While riding, a cycling power meter will accurately report a rider's output. More output almost always translates to more speed. And more speed usually leads to better performance. In the search for improved performance the use of power meters to set targets, training zones, measure capability and judge improvement are the gold standard. In my opinion the power meter is the best available training tool for accomplishing these goals.
However, there are some things that a power measurement cannot tell a rider. A heart rate monitor can provide insight into how your body is reacting to training and racing stress. Additionally, heart rate monitors can be used to perform a number of valuable training tasks which cannot be accomplished by watching watts. These tasks include:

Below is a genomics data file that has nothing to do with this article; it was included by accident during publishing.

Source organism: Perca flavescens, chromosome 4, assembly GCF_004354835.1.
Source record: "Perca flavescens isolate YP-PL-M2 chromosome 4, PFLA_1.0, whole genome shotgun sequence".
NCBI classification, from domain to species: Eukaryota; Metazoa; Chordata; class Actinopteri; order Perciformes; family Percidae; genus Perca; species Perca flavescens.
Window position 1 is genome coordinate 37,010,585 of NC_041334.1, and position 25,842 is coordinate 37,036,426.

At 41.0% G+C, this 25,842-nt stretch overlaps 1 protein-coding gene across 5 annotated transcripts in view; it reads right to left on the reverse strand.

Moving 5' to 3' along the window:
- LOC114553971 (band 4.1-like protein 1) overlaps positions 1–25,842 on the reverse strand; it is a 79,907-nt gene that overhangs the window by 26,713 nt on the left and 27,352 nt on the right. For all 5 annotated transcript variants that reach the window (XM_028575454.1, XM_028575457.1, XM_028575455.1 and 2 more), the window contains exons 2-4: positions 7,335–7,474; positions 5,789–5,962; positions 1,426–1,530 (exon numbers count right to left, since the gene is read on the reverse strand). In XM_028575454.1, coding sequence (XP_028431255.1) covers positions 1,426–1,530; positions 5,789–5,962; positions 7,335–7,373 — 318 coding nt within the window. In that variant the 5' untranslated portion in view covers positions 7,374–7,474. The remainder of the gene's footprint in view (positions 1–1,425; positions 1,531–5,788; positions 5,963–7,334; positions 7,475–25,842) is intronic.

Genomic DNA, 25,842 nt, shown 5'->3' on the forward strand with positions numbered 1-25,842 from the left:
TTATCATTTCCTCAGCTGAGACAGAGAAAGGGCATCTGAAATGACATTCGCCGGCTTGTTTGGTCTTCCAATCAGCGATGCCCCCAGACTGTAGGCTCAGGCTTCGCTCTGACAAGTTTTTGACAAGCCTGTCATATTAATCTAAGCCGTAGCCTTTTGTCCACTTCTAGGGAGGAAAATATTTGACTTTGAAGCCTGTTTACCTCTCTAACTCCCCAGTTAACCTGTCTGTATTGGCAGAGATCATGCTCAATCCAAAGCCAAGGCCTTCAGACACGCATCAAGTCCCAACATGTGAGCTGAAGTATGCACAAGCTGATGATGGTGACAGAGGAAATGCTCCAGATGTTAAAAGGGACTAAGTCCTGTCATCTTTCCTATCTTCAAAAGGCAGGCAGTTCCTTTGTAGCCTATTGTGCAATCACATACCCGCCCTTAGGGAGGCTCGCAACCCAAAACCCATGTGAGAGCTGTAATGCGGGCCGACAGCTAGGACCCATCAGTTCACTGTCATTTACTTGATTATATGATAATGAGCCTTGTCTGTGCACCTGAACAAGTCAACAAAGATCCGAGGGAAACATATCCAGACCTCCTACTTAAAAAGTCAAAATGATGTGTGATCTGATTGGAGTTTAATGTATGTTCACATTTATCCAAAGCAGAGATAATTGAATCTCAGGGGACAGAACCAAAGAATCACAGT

1. Pacing time trials, the bike leg of a triathlon or longer climbs.
In steady state, 'threshold' efforts, use your heart rate monitor to maintain output at a level where your heart rate stays at, or just below, threshold. In training, having a power meter to monitor training targets for these situations is indispensible. At times you may not reach your power goal, but the effort achieves the desired training effect.
However, there are times, such as in competition, where you need to know that you can go the distance. A heart rate monitor can provide insight into the “governor on the engine”. There is a heart rate that each cyclist cannot exceed and sustain for a 40k time trial. The rider who has access to heart rate data for the effort probably knows what that is as a result of targeting a power number and then discovering it was not sustainable.